What about you?  Are there people who have had an outsize influence on you?  Taught you what it meant to be a responsible person?  Given you tools and skills you use to this day?  Caused you to reexamine how you saw the world and yourself?

Be Beth.

Be Beth. Why acknowledging what you like to do is a key part of growing up. Or… why I shouldn’t make resolutions to drink more.

happiness projectc overI am re-reading Gretchen Rubin’s book ‘The Happiness Project’ for the third time cover-to-cover.  I am always struck by her artful blend of practical and theoretical wisdom, all the while championing check charts, clean closets, and community.  It’s no wonder that I feel we’re similar.  Also, like Gretchen, I hate shopping, love YA literature, and take notes for no obvious reason.

Yet another way we’re similar is the wish to have other interests.  As she puts it, “Just because something was fun for someone else, didn’t mean it was fun for me… I love the idea of playing chess, going to a lecture on international markets, doing crossword puzzles, getting a pedicure, eating dinner at a hot new restaurant, or having season tickets to the Knicks. (115)”  Yet, she ultimately decides that a major Secret of Adulthood is “Be Gretchen,” to “acknowledge to myself what I enjoyed, not what I wish I enjoyed (116).”

Why am I reflecting on this now?

My 30th birthday is in six weeks and I’m trying to neatly package up the 30 by 30 list in (recycled) wrapping paper with a bow on top. If all goes as I hope, I will finish 19 of the items (possibly 22).  (Don’t forget I had to discard 2 items after multiple failed attempts) Yet, two of the items are staring me in the face, really simple items.  If I cared about them, these would have been knocked these off the list in the first 2 days of the project, and I would have been knocked out from the liquor content.

Learn to make 5 drink recipes by memory.

Learn four new functions on my camera (you know, to complement my full knowledge of how to use the auto function).

Yet, I’m sitting here at night, after my son is in bed with my full cup of… coffee, and adhering the last piece of tape to the box with my busted camera, ready to be sent to New York for repairs.


My list of things I wish I enjoyed: attending rock concerts, going to paint nights, salsa and swing dancing, drinking alcohol, and taking pictures.

I hate admitting I’m totally apathetic about doing these things!  I feel strange for saying that, because everyone I know really loves and is passionate about them!

In fact, I have spent years coming up with sophisticated reasons for why I don’t like drinking, or taking pictures, not to mention the other 3.   Most people don’t even think about taking pictures, they just do it.   I’ve been known to say things like “I’m not that visually oriented.”  Yet, I’m as prone as anyone to oversaturate on pinterest and get all geeked up over a good infographic.  But, pull out my phone? Remember to bring my d-SLR with me?  Yeah, right.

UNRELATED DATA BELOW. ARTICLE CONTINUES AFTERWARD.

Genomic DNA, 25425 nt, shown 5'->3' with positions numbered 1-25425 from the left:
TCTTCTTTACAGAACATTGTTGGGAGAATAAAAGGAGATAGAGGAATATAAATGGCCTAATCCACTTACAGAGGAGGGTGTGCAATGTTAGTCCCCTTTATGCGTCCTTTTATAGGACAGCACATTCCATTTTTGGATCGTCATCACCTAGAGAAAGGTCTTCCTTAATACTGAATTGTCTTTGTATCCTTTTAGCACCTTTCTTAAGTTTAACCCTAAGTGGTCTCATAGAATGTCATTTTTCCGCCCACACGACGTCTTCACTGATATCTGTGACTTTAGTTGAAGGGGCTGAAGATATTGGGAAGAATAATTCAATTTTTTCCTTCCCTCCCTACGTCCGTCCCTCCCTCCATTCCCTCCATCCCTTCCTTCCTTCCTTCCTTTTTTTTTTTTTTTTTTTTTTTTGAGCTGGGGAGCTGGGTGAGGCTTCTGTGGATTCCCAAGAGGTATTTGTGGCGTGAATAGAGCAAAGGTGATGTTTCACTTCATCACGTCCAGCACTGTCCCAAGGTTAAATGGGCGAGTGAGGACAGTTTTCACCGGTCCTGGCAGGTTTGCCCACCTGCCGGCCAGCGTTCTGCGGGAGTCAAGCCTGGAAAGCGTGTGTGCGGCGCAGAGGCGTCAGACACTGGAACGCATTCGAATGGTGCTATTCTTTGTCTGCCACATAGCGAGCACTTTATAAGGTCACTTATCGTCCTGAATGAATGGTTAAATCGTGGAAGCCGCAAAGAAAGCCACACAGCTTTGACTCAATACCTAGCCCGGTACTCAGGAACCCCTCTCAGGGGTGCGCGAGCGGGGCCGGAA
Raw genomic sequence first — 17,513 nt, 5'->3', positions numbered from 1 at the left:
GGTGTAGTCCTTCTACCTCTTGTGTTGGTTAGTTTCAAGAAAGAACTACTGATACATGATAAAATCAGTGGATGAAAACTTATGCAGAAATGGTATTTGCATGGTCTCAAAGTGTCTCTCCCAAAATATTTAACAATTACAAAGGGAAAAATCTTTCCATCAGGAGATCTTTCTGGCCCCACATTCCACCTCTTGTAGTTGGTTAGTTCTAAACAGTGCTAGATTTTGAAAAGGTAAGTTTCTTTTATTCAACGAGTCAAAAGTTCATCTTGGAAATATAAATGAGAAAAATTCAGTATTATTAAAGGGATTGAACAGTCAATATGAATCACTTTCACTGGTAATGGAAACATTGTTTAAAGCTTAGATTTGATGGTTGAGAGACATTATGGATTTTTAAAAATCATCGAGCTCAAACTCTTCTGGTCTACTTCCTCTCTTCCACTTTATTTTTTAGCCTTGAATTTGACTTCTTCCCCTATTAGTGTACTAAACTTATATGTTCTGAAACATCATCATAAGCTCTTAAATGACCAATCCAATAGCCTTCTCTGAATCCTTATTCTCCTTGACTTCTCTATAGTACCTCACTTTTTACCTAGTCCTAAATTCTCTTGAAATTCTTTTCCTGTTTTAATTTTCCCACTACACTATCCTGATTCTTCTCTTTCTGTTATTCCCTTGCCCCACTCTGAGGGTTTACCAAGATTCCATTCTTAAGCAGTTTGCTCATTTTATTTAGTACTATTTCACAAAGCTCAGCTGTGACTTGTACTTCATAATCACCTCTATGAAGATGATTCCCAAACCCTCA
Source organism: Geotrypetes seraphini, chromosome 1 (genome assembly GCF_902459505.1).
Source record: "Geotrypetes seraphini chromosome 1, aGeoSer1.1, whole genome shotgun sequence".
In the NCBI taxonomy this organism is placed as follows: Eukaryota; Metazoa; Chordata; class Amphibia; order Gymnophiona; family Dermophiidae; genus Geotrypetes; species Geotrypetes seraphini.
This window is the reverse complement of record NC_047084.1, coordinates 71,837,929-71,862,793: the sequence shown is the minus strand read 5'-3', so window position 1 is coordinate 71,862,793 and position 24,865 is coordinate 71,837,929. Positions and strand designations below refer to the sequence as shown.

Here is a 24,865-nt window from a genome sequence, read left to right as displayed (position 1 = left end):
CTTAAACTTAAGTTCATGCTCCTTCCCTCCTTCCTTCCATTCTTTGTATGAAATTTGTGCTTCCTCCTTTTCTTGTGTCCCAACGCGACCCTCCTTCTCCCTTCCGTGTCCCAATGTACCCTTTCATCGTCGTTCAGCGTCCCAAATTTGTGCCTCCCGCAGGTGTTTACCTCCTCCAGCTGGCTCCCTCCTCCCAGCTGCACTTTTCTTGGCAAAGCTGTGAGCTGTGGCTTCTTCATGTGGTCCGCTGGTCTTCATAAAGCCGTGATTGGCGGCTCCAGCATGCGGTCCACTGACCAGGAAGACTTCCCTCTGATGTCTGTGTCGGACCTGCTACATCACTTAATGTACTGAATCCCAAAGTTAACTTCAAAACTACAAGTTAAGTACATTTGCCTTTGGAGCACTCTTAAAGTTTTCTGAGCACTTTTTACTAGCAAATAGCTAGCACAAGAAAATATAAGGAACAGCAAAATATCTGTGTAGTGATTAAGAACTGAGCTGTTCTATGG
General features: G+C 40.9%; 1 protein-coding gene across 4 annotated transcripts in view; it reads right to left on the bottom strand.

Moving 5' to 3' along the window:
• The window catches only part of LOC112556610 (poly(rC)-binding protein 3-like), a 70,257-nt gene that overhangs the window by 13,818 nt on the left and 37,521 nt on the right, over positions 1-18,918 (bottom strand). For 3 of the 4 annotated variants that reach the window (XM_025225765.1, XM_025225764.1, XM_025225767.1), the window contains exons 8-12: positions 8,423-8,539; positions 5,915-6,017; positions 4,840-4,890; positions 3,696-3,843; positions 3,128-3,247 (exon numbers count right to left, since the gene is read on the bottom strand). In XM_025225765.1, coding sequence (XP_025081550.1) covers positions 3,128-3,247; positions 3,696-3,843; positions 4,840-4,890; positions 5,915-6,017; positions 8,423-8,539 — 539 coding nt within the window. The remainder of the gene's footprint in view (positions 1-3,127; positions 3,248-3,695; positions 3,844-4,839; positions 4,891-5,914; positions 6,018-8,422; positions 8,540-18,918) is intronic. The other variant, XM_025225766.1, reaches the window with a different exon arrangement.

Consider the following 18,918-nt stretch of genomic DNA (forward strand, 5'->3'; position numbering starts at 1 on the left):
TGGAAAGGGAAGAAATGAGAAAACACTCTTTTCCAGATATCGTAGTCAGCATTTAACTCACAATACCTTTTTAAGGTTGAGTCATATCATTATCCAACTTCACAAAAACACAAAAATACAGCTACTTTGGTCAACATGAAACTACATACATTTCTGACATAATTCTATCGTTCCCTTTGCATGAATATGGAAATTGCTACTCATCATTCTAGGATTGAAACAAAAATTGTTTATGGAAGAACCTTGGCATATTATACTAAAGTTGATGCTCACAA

As for alcohol, while I genuinely dislike most beers without fruit in them, I do enjoy a good mixed drink. I did learn how to make a Dark and Stormy, and it’s very similar cousin, the Moscow Mule.  However, I quickly lost interest in tasting various rums (another hobby I wish I had) or mastering the Margarita and perfecting a Cosmopolitan.  I’d rather just drink coffee. Or seltzer. Or hot chocolate. Even better, I’d rather eat dessert or any sweet food.  Weeks can go by, and I don’t drink alcohol, or even think about it.

Winter break Books

What additional items on the 30 before 30 list would have reflected a more genuine attempt to “Be Beth?”

My list doesn’t have any reading goals!  This absence is like a car with no engine.  Reading is a core aspect of who I am, and without adding it, I didn’t get very far, or acknowledge that a lot of my goals assumed I’d be reading.  It would be as if Lena Dunham decided to make a 30 by 30 list for herself this year, and yet didn’t set any writing goals.

Creating reading goals seemed like a cop-out, I was going to read whether I put it on the list of not!  However, it also ignored what it means to “Be Beth.”  This is definitely an example of poor self-knowledge, which is a key part of becoming an adult.  Case in point, my progress toward making mixed drinks included buying a book for to learn how to do it.

Lesson learned!  In the future, maybe when it comes to making that 5-year family plan, I’ll acknowledge who I really am.

Now… maybe I should just focus on making 5 mocktails from memory?

10 New Year’s Resolutions I wish I’d made

10 New Year’s Resolutions for 2014 that I didn’t make, but had 100% success meeting.

Ah… the smell of New Years Resolutions!  The scent of goal-setting for 2015 is in the air.  Which is why I thought I’d take a minute and list the 10 New Years Resolutions I should have made in 2014 for ultimate successful achievement.

  1. Learn 90% of the countries in Africa.